I was looking at the APM BoK searching for the phrase “Informal Project Monitoring “, and I failed to find anything. The APM BoK 7th edition has a whole chapter devoted to ‘People and Behaviours’. Within this are sub-chapters on Stakeholders, Engagement and Influence, Facilitation, Leadership, Teams, and Communication amongst other things.
Monitoring a project is something that I have talked about before, but only the ‘factual and hard’ sort of monitoring. Equally important is the informal project monitoring to find out what is really going on.
When I talked about groups and teams, I suggested that people in groups don’t know or trust each other. Hardly a good place to start when trying to interpret progress reports. Informal monitoring can help.
When I previously wrote about leadership I mentioned that a good leader will also look after ‘the individual’ as well as getting the project accomplished. Knowing individuals is a prerequisite for understanding their motivations.
One thing the APM BoK did suggest, was that an increasing level of personal relationships was required in order to fully engage a project team.
Perhaps worse (in my opinion), is the BoK section on ‘Progress Monitoring and Reporting’ which concentrates solely on quantitative methods (Earned Value) and omits any mention of informal monitoring.
What is Informal Project Monitoring
Informal monitoring should supplement the formal meetings, reports, and status monitoring that occur. Meetings and reports are published (perhaps public) documents and records of what was said and what has happened.
Informal project monitoring is getting a status on project tasks individually, and in an informal setting. Informal monitoring may reveal personal opinions, different view points, and the reasons behind decisions rather than the bare facts presented formally.
Why is Informal Project Monitoring Important?
Sometimes people will not say what they really think in a formal situation. They will not talk about other peoples mistakes, or lack of enthusiasm. Perhaps they will not give the real reasons for an over-spend or for a schedule delay. In some cases it may be unprofessional to do so. However, they might reveal this information in an informal setting.
Informal (off-the-record) meetings are not recorded, so people may speak more freely. It is also true to say that at a meeting (with an agenda) people have time to prepare their words/report carefully.
Informal project monitoring is getting a truer status on project tasks individually, and in an informal setting. Opinions, reasons, and motivations might become apparent in an informal setting.
Examples of Informal Project Monitoring
A good project manager will ensure that there are plenty of opportunities to talk to the project team individually. These might include:
- Chats at the Coffee Machine, Photocopier or Water Dispenser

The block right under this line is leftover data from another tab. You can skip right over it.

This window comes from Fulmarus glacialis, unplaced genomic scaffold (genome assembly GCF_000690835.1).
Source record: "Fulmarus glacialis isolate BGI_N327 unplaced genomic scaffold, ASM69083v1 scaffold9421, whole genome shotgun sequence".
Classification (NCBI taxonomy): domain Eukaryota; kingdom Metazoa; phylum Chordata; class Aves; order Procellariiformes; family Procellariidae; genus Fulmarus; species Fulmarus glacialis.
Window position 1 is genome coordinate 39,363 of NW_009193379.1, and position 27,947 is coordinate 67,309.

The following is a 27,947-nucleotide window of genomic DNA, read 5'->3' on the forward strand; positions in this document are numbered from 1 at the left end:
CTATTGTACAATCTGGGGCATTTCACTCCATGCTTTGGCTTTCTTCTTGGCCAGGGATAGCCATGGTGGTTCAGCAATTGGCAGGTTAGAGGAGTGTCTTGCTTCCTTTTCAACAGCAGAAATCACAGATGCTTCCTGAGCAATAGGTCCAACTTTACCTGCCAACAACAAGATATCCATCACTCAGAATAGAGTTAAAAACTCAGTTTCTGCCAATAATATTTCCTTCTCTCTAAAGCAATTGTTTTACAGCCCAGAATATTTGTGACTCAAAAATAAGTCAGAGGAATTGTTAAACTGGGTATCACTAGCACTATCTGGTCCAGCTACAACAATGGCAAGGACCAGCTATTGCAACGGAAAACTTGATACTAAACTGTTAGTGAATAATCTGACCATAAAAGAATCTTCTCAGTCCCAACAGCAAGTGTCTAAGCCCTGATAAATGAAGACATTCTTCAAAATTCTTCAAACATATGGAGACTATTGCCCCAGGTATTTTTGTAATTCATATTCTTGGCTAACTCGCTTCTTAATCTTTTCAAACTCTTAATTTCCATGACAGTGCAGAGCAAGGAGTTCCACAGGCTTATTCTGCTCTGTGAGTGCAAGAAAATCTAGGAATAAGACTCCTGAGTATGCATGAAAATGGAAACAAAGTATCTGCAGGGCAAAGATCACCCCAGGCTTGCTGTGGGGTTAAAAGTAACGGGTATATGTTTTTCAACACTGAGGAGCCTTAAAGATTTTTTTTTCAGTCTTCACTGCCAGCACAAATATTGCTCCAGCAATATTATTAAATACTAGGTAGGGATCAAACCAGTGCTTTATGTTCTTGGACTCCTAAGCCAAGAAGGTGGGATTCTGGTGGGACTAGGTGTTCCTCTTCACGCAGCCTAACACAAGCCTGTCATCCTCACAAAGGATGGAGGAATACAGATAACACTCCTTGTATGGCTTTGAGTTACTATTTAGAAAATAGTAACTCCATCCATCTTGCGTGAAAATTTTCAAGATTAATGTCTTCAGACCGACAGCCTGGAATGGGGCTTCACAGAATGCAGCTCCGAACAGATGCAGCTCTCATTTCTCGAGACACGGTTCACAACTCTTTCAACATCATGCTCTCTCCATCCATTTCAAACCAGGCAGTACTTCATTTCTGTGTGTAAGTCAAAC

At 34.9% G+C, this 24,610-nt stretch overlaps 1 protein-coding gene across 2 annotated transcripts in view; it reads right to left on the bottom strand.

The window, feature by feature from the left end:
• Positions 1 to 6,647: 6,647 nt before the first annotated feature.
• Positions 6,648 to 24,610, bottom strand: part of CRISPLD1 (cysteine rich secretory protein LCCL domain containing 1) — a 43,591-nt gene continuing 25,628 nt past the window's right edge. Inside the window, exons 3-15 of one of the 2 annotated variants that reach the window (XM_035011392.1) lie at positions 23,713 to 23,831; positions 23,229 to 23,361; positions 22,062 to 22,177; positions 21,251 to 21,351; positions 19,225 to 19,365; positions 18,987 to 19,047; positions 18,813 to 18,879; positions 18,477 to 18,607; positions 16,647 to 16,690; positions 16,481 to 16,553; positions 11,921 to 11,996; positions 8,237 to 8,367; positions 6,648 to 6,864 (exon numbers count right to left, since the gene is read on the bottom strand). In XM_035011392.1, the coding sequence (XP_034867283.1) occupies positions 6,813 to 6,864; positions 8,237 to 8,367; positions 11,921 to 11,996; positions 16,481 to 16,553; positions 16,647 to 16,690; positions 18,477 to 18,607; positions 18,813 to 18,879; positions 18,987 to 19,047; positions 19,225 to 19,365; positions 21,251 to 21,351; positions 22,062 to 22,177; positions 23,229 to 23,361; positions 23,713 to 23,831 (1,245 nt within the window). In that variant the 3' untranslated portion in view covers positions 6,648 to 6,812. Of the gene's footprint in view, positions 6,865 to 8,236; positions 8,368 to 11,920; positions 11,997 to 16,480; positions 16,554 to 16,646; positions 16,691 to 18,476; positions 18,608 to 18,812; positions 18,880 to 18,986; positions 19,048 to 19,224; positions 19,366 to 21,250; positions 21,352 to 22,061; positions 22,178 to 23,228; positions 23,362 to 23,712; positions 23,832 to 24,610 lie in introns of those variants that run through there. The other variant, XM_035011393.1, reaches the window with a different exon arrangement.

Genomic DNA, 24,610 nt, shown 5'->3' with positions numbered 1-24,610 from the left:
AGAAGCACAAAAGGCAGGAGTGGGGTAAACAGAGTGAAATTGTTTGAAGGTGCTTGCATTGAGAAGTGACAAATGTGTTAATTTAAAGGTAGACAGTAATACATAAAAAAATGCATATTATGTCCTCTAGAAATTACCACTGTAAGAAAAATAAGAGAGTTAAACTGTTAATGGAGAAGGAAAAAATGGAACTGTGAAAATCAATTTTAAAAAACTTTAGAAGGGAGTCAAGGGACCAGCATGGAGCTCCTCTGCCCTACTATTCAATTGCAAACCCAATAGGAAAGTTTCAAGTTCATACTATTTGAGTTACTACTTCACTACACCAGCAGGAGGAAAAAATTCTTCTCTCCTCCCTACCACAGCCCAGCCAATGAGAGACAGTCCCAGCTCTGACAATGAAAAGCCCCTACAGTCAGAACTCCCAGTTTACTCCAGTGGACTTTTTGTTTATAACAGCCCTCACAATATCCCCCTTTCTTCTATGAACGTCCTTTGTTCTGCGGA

- Allowing time before a formal meeting starts, at break-outs or when a meeting finishes
- Walking to/from work from the car park/transport station
- Meeting for a social chat after work
One approach is to catch people a little bit ‘off-guard’ for these meetings, giving them little time to prepare a ‘politically correct’ answer. The true situation may become known with this sort of informal approach.
Advantages of Informal Project Monitoring
Apart from the aforementioned ‘truth’, there are other benefits to doing informal monitoring. A project manager who does informal monitoring will:
- Be seen as a ‘people’ person
- Become approachable for both work and personal matters
- Discover peoples opinions which they may be unwilling to share publicly
- Find out facts that could be hidden in formal meetings
- Check that what was presented at a meeting was a fact
Never rely purely on informal monitoring. Formal reports and meeting are still required because they will be documented and recorded.
How to do Informal Project Monitoring
Informal monitoring takes time, so make time for it. Use the examples above as ideas to start the chat, and talk to the team members about:
- Their Commute
- The Weather
You may find out that the team start to offer up interesting project information that you were unaware of!
Ensure that you are seen as sincere when talking to staff. Make sure that information given is treated as private where necessary.
I want to admit to a mistake I made as a manager at a university. I set aside Friday afternoons to chat to people about their weekend plans and ‘to be approachable’. However, the staff saw it as a Friday afternoon check that they were still in their offices! Informal project monitoring takes as much skill and time as running a good meeting.
A formal meeting gives people time to prepare the words that they want everybody to hear (rather than the truth). An informal chat may reveal the true situation!